— Astoria - Or, Anecdotes Of An Enterprise Beyond The Rocky Mountains • Washington Irving

... dates which history gives. In 1860 Abraham Lincoln was elected President by the men opposed to the spread of slavery, and in 1861 the slave states, feeling that their mastery of the Union was gone, left it one after another, and the first fighting took place through the effort of the United States government to hold its forts in ...
— Stories Of Ohio - 1897 • William Dean Howells

... of June, at Ridgeway, he struck them under Booker; and, though the enemy out-numbered his force four to one, routed them signally. Falling back on his original position at Fort Erie, he there learned that the United States Government had stopped the movement at other points, and arrested its leaders. Under the circumstances, nothing more could be done, at that time; and he was reluctantly obliged to re-cross the Niagara, and surrender to the United States ...
— Ridgeway - An Historical Romance of the Fenian Invasion of Canada • Scian Dubh

... wonderful to me still—those few brief days that followed. While Esmond Clarenden was forcing his business transactions to a speedy climax, he was all the time foreseeing Santa Fe under the United States Government. He had not come here as a spy, nor a speculator, but as a commerce-builder, knowing that the same business life would go on when the war cloud lifted, and that the same men who had made the plains commerce profitable under the Mexican flag would ...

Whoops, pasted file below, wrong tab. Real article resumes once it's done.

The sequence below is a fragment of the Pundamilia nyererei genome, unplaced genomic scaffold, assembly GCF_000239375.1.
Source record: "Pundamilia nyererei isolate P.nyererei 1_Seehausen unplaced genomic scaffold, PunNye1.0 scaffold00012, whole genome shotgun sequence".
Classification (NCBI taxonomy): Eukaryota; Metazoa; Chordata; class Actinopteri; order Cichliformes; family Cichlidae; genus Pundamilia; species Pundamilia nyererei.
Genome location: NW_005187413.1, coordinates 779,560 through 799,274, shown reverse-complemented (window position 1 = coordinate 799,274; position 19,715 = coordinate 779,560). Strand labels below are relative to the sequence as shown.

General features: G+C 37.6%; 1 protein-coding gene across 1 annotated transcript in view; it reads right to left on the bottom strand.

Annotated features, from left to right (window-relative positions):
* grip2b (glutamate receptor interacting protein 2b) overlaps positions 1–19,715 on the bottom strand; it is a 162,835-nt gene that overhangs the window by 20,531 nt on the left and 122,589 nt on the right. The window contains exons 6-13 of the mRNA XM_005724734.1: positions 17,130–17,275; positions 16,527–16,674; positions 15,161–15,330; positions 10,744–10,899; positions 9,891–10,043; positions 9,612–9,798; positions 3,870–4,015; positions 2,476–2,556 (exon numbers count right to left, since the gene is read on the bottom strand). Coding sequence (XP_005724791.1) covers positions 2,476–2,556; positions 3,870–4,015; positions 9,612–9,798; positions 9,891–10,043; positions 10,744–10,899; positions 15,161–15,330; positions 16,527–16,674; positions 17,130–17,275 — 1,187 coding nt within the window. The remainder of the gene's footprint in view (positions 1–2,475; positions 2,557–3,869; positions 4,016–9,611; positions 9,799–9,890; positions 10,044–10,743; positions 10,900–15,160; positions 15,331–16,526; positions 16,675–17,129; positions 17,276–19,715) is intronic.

— Vanguards of the Plains • Margaret McCarter

... employed for this purpose. Objection has generally been urged against their use, as it is believed many of them are injurious to health. It cannot be said, however, that all are poisonous, as some are known to be harmless. The use of a few coal tar dyes is allowed by the United States government. Mineral colors are ...
— Human Foods and Their Nutritive Value • Harry Snyder

... the suburbs, either, but in the very heart of the city; and forthwith stock would be issued and thrown on the market. It was small matter who the cellar belonged to—the "ledge" belonged to the finder, and unless the United States government interfered (inasmuch as the government holds the primary right to mines of the noble metals in Nevada—or at least did then), it was considered to be his privilege to work it. Imagine a stranger staking out a mining claim among the ...
— Innocents abroad • Mark Twain

... formed the official opinion of puritanism have so far forsaken puritanism as to flood the country with millions of pamphlets discussing sex matters and venereal disease. This literature was distributed by the United States Government, by state governments, by the Y.M.C.A., the Y.W.C.A., and by similar organizations. It treated the physiology of sex far more definitely than has birth-control literature. This official educational ...